Most Recent Posts Pasteurizing raw milk How to start a soap business and other adventures in goating For the love of goats Introduction: Farm and their journey to goats Go get your goat! Saponification Explained In simple terms, saponification is the name for a chemical reaction between an acid and a base to form a salt. Website Design by Web Considerations.Saponification is a process by which triglycerides are reacted with sodium or potassium hydroxide lye to produce glycerol and a fatty acid salt called "soap.

When sodium hydroxide is used, a hard soap is produced. Using potassium hydroxide results in a soft soap. Lipids that contain fatty acid ester linkages can undergo hydrolysis. This reaction is catalyzed by a strong acid or base. Saponification is the alkaline hydrolysis of the fatty acid esters. The mechanism of saponification is:. The chemical reaction between any fat and sodium hydroxide is a saponification reaction. While the one-step triglyceride reaction with lye is most frequently used, there is also a two-step saponification reaction.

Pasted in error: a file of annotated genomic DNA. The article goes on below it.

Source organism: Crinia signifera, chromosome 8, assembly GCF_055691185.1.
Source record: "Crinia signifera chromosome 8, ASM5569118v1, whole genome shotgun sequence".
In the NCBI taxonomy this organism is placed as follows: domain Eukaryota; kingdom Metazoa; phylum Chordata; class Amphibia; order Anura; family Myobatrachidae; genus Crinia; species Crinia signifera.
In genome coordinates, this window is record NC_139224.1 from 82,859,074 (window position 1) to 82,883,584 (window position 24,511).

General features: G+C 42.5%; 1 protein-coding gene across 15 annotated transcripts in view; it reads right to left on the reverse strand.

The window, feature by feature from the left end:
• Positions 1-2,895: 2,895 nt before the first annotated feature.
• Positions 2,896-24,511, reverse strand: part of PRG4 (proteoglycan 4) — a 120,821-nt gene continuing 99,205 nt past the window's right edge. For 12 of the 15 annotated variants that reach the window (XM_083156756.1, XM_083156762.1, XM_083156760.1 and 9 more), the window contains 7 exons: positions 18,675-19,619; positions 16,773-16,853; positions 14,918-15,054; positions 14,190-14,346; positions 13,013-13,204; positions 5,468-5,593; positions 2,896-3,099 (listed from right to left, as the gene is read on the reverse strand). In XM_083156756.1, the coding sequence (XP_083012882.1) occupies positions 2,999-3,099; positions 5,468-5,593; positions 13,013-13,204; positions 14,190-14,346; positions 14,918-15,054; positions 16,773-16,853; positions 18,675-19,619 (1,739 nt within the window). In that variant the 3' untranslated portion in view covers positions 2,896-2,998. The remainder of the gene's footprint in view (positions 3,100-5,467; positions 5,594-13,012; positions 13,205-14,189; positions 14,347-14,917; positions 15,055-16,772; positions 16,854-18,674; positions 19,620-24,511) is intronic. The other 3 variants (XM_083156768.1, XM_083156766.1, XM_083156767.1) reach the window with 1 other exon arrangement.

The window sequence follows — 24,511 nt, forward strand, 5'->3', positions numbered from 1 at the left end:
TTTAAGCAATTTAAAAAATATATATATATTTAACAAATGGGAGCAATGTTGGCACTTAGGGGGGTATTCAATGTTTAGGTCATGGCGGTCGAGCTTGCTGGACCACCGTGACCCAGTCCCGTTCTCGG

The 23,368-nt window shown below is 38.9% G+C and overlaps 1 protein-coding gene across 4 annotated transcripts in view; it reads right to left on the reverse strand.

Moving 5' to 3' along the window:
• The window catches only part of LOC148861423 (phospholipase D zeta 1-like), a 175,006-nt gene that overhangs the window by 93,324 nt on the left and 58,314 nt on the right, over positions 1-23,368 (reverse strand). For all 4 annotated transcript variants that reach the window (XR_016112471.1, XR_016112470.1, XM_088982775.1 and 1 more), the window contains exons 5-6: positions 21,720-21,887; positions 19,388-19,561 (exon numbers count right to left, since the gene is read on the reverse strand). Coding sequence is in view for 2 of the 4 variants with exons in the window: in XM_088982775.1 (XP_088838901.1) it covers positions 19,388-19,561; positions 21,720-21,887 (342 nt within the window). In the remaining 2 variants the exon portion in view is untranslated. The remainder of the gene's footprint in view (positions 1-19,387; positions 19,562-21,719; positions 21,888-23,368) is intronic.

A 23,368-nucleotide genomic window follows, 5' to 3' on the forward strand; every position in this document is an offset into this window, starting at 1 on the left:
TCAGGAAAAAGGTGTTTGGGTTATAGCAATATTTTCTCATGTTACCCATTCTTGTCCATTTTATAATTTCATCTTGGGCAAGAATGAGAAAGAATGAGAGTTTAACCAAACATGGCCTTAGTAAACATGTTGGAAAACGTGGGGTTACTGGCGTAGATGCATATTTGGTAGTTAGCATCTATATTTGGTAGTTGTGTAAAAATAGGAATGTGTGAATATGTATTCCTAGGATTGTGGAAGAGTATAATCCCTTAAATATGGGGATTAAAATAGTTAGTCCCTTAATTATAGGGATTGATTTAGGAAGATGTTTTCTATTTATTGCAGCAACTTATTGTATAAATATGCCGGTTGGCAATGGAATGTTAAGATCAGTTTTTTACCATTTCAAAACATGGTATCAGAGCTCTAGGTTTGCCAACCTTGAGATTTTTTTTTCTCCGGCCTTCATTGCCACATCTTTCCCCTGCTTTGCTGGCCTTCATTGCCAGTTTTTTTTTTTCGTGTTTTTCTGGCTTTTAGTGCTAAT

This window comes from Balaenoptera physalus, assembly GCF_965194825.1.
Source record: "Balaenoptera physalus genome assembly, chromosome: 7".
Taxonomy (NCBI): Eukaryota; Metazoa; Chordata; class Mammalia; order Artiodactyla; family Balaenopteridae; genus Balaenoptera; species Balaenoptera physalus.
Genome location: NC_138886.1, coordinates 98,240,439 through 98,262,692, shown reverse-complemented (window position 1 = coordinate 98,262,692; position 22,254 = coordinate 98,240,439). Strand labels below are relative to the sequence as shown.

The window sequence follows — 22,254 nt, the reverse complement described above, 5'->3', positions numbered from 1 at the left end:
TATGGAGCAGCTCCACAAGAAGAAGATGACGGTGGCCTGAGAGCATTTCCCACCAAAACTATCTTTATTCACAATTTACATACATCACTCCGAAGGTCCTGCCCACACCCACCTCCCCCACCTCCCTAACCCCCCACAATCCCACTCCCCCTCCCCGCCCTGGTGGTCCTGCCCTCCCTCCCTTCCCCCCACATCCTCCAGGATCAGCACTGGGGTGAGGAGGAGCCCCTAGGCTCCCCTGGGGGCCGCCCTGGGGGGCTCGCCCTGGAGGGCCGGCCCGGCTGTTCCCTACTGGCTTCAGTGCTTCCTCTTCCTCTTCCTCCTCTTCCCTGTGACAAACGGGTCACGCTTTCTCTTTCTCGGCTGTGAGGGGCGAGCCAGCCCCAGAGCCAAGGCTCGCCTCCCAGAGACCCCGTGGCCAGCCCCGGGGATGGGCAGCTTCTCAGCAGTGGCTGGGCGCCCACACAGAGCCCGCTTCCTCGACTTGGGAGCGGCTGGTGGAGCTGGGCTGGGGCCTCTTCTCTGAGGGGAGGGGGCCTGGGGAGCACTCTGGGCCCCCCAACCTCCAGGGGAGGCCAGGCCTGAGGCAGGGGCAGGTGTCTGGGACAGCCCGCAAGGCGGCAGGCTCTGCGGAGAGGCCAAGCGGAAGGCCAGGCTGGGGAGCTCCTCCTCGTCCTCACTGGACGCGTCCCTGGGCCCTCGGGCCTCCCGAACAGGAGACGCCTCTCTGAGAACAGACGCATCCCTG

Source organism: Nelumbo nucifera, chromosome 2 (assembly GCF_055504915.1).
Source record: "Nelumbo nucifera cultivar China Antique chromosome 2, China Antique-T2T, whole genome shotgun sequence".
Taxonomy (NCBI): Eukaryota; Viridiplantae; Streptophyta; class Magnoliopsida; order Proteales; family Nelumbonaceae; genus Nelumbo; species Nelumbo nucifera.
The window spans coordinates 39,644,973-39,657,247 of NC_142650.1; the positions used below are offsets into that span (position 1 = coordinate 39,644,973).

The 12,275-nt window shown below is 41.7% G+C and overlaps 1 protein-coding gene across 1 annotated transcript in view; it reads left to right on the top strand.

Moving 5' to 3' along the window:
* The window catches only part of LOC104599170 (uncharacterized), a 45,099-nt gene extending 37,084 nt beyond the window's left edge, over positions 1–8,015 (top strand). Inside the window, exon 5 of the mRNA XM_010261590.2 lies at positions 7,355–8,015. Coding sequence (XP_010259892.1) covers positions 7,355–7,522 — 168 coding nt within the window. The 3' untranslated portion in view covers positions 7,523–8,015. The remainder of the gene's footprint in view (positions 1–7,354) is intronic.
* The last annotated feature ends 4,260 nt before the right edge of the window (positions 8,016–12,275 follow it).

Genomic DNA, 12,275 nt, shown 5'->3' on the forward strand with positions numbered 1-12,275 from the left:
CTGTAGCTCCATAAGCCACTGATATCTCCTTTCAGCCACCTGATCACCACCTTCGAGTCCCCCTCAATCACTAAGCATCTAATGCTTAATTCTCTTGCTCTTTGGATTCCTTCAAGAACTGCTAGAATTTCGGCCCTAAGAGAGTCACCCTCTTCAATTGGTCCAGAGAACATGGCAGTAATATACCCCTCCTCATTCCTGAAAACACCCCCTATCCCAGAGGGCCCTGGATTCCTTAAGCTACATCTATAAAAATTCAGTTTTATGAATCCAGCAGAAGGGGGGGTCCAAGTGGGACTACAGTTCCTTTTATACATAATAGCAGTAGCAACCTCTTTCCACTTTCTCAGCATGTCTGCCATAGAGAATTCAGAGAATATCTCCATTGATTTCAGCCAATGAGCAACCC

In the two-step reaction, steam hydrolysis of the triglyceride yields carboxylic acid rather than its salt and glycerol. In the second step of the process, alkali neutralizes the fatty acid to produce soap. The two-step process is slower, but the advantage of the process is that it allows for purification of the fatty acids and thus produces a higher quality soap.

The reactions sometimes damage oil paintings when heavy metals used in pigments react with free fatty acids the "oil" in oil paintforming soap. The reaction starts in the deep layers of a painting and works its way toward the surface. At present, there is no way to stop the process or identify what causes it to occur. The only effective restoration method is retouching.